The Finance Department said it was “pleased” with the final version of the first tax reform package under the Comprehensive Tax Reform Program despite some changes introduced by members of the bicameral conference committee.
Finance Secretary Carlos Dominguez III said the agency accommodated a number of other provisions that lawmakers wanted to include in the first Tax Reform for Acceleration and Inclusion bill.
Among the provisions that were not originally proposed by the DoF, but inserted in the final Train bill, were the increase in excise taxes on coal, minerals, tobacco and the introduction of a cosmetic levy.
“We did not propose it in Package One. However, we respect the right of the legislature to introduce taxes as they see fit. It’s part of the law and we accept that,” Dominguez told reporters in an interview.
Based on DoF estimates, the approved tax reform measure would yield around P130 billion in net revenue during its first year of implementation.
“The net revenue effect is certainly very close to the bill that was passed in the House. So we are very pleased that the legislature has given us the wherewithal to begin a really serious infrastructure program,” Dominguez said.
Under the bicam-approved Train bill, the coal excise tax rate would be raised from the current P10 per metric ton to P50 per metric ton in the first year of implementation, P100 in the second year and P150 in the third and succeeding years.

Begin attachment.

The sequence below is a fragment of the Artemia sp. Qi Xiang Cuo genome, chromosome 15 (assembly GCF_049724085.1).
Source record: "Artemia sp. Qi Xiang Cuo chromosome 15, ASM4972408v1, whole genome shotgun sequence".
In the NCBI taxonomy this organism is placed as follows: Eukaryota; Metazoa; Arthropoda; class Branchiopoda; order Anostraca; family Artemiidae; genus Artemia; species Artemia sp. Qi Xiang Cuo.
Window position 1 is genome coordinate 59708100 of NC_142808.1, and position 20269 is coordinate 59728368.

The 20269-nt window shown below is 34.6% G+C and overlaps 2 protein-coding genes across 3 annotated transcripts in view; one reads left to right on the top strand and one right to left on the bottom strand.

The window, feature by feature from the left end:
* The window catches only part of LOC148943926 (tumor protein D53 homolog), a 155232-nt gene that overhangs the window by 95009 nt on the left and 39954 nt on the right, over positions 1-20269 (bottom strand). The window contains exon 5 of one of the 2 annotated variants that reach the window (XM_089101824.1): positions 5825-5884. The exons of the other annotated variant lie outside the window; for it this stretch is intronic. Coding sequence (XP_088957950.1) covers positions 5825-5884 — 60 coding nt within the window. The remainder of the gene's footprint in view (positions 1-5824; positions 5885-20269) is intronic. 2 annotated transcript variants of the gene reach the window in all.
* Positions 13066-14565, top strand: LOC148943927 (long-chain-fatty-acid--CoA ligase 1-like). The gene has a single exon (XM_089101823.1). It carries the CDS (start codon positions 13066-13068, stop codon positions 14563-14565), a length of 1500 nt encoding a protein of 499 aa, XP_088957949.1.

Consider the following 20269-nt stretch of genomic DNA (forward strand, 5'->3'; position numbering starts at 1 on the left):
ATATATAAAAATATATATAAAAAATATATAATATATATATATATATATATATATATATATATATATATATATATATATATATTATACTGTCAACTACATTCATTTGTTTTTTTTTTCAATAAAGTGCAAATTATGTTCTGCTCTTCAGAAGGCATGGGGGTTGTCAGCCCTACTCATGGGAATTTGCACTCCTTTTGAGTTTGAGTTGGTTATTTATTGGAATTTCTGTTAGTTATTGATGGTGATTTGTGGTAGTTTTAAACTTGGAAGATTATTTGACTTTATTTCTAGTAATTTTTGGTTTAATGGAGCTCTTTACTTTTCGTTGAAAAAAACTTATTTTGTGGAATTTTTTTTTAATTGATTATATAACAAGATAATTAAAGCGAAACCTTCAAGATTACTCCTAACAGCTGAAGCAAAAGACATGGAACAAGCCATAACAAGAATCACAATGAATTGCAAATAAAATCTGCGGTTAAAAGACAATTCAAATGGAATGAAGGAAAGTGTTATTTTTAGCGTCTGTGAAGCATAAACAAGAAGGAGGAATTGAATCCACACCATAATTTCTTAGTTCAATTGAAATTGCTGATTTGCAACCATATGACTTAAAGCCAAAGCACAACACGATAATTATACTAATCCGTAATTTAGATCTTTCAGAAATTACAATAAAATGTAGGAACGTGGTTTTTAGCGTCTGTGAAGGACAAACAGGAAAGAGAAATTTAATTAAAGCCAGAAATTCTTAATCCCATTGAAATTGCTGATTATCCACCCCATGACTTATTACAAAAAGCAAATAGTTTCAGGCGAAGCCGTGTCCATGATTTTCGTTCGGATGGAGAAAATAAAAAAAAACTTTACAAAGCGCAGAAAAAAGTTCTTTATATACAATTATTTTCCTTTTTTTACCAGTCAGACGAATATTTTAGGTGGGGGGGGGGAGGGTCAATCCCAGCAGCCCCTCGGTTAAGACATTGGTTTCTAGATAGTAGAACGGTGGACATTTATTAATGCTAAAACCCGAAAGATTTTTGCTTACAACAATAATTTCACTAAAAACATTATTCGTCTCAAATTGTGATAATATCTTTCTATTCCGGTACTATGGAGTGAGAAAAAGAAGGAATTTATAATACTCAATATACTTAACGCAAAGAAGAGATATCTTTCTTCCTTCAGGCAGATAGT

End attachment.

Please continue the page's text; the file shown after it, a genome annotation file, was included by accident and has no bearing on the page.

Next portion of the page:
The increase in coal tax was originally planned for the DOF’s tax reform package five.
Asked if the insertion of the coal tax could pose a legal question later on as this provision did not originate from the House, Dominguez said the levy was not considered a new tax, and the bicameral conference committee only adjusted the three-decade old coal tax rate.
“That issue was never brought up and besides it’s not a new tax. Coal is currently taxed at P10 per metric ton so it is actually only adjustment of a tax already existing,” Dominguez said.
“I think what that [Constitution] refers to is a totally new tax cannot be introduced other than by the House of Representatives. However, if the tax already exists, they can adjust it,” he added.
Aside from coal, the final bill also doubled the tax rates on all non-metallic minerals and quarry resources, as well as metallic minerals including copper, gold and chromite from the current 2 percent to 4 percent; and on indigenous petroleum from the current 3 percent to 6 percent.
The lawmakers also decided to increase the rates of the tobacco excise tax from the present P30 per pack to P32.5 in the first half of next year and to P35 starting July 2018 to December 2019.
Between 2020 and 2021, the tobacco excise taxes will further rise to P37.5 and from 2022 to 2023, the rate will increase to P40.
From 2023 onwards, the levy on cigarettes will jump 4 percent annually.
Starting next year, a 5-percent tax will be collected from invasive cosmetic procedures, surgeries, and body enhancements aimed at improving, altering, or enhancing the patient’s appearance.